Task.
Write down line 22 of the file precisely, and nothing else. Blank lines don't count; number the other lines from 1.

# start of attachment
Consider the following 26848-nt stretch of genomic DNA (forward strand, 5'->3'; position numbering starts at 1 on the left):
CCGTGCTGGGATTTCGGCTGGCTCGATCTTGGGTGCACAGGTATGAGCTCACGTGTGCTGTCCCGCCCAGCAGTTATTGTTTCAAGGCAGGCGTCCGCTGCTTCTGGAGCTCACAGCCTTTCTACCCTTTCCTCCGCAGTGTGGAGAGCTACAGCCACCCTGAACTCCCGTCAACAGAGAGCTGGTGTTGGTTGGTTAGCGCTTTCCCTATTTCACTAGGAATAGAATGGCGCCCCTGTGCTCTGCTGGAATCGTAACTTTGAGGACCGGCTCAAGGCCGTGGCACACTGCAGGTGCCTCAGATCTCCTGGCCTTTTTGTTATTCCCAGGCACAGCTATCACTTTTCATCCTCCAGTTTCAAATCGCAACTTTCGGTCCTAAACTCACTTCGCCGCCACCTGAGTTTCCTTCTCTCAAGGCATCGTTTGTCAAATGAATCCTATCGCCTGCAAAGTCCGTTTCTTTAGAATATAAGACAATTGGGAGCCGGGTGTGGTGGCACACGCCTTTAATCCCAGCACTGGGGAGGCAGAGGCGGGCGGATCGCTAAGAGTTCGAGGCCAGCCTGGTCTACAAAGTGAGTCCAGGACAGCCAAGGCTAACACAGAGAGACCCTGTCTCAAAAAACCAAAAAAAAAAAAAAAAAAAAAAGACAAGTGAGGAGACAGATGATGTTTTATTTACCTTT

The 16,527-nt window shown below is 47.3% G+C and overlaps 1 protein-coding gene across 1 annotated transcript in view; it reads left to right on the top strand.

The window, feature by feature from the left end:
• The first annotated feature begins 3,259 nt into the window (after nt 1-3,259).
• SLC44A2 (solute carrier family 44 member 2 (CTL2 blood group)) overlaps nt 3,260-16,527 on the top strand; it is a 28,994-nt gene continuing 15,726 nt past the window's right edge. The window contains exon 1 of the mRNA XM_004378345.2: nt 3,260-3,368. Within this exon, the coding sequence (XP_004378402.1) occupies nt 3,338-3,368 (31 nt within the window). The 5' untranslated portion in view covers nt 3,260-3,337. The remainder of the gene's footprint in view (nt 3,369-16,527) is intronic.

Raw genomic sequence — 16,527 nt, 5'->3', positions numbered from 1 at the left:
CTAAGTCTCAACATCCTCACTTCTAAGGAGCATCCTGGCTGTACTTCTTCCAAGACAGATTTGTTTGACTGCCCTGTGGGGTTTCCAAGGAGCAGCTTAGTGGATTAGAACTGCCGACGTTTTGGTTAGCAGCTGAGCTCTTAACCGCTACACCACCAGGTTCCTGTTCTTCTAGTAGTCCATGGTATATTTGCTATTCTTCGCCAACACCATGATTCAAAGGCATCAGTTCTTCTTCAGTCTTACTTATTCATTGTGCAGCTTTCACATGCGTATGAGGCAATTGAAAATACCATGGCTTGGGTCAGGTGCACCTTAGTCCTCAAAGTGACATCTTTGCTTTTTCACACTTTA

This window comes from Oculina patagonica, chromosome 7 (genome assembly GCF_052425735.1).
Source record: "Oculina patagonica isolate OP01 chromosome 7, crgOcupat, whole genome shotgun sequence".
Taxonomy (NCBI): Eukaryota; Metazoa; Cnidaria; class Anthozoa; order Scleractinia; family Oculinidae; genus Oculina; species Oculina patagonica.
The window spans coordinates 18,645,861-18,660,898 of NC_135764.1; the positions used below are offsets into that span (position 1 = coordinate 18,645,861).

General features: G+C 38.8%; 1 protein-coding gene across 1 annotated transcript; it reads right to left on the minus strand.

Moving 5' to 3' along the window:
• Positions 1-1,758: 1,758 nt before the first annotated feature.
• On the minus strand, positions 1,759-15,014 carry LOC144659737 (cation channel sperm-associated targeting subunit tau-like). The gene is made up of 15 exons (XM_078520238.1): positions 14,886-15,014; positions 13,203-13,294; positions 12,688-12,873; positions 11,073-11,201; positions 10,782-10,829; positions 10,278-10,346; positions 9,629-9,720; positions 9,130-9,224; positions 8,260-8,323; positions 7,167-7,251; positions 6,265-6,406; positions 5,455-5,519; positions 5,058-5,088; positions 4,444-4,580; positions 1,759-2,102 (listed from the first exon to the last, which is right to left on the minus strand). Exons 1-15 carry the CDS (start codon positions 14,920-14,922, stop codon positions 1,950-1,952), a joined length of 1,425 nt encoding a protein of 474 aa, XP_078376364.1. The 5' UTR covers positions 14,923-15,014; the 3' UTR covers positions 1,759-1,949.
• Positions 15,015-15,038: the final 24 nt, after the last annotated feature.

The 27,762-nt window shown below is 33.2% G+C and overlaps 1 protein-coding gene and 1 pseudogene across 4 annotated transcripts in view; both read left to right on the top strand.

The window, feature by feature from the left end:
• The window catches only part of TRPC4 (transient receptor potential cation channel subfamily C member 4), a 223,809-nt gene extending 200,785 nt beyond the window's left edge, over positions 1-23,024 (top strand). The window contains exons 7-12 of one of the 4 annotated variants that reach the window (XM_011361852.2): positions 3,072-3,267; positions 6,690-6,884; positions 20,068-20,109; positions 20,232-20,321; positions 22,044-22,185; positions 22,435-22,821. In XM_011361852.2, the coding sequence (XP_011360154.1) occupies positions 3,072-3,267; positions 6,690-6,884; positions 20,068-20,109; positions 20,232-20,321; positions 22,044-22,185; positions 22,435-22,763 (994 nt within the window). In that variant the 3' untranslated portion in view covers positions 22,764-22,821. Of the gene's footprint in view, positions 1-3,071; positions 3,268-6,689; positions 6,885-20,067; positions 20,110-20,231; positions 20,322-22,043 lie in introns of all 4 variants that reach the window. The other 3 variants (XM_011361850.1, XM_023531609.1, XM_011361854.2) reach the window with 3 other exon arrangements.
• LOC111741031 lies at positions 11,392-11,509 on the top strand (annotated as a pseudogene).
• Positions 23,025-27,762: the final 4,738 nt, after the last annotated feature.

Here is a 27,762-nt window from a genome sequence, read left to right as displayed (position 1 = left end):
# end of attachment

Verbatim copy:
• Positions 23,025-27,762: the final 4,738 nt, after the last annotated feature.